BTC hits $26,000
Just a few days ago, Bitcoin prices were on track for their third consecutive week of losses, pushing BTC/USD below the $20,000 mark, at one point last Friday.
Earlier in March, when US Federal Reserve Chair, Jerome Powell, hinted that interest rates may continue to rise when they meet for a decision on this in late March, it just signaled another setback to the top crypto, just as it was making a hesitant push upwards.
But Investors were also majorly spooked by the crash of Silicon Valley Bank (SVB) when it suffered a $42 billion bank run on Thursday and an eventual bankruptcy announcement on Friday, which briefly pushed crypto prices downwards when a number of crypto companies admitted to their exposure to the bank.
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4 days later, Bitcoin is up and running. More like gunning.
The price of Bitcoin surged over 25% since then after regulators and US President Joe Biden’s Administration interfered to calm investors and depositors in relation to the failed SVB, the second largest bank default crisis in recent US history.
At the time of writing, Bitcoin was trading for $26,000
Helping this rise is the fact that Circle, which is the issuer of the USDC stablecoin, the fifth largest digital asset by market cap, announced that it had $3 billion in the bank but no access to it. The stablecoin lost its peg to the dollar following the news, falling as low as 87 cents at one point.
Another bank followed suit when Signature Bank was shut down by York State financial regulators.
But the FED, the US Treasury, and FDIC said Sunday that depositors of both failed banks would be able to get their funds out this past Monday, giving market reassurances to investors, and bringing USDC back its peg, sparking optimism into the digital asset space.
Major cryptocurrencies have been stalled in their attempt to increase their values with the policy of higher interest rates creating a negative influence on risk assets, which creates a lack of interest in holding the coins.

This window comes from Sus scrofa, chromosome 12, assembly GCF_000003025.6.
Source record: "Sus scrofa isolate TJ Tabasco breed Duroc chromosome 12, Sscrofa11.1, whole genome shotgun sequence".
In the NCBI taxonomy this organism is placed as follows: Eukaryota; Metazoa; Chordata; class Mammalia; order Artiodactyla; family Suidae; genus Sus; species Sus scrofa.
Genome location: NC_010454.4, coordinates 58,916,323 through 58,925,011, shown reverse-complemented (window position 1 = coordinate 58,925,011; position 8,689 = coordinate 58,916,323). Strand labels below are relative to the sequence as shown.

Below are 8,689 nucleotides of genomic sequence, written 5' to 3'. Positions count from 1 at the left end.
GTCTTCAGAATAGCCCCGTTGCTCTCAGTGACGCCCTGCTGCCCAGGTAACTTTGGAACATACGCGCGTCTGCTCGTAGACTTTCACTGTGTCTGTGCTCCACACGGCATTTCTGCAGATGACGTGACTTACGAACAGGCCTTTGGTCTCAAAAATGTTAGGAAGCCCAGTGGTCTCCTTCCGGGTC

Today’s US Consumer Price Index (CPI), is expected to be above expectations, but would it make a dent in the crypto space, now that confidence in the banking has been shaken?
No fear from a US CBDC
Also, the words of US Congressman Stephen Lynch last Wednesday, when he expressed concern over the possible impact of a US central bank digital currency (CBDC) wiping out other digital assets, had no bearing on the current boom in prices.
“I’m worried about a lot of these stablecoins and other cryptocurrencies,” Lynch said. “Do they go to zero when we come up with a CBDC that has the full faith and credit of the United States behind it?”
A regulatory framework has not yet been approved, yet the US Fed has explored the concept of issuing a CBDC, which is a coin backed by physical assets and similar to today’s stablecoins, however, they are managed by the government instead of being issued by private firms on by decentralized networks.
Last summer’s collapse of Terra’s UST, an algorithmic stablecoin that maintains its value via code instead of being backed by assets, created renewed calls among lawmakers to establish more stringent rules.
Eleven countries have already launched a CBDC and nearly 90 countries are either piloting, developing, or researching one, according to the Atlantic Council’s CBDC tracker.
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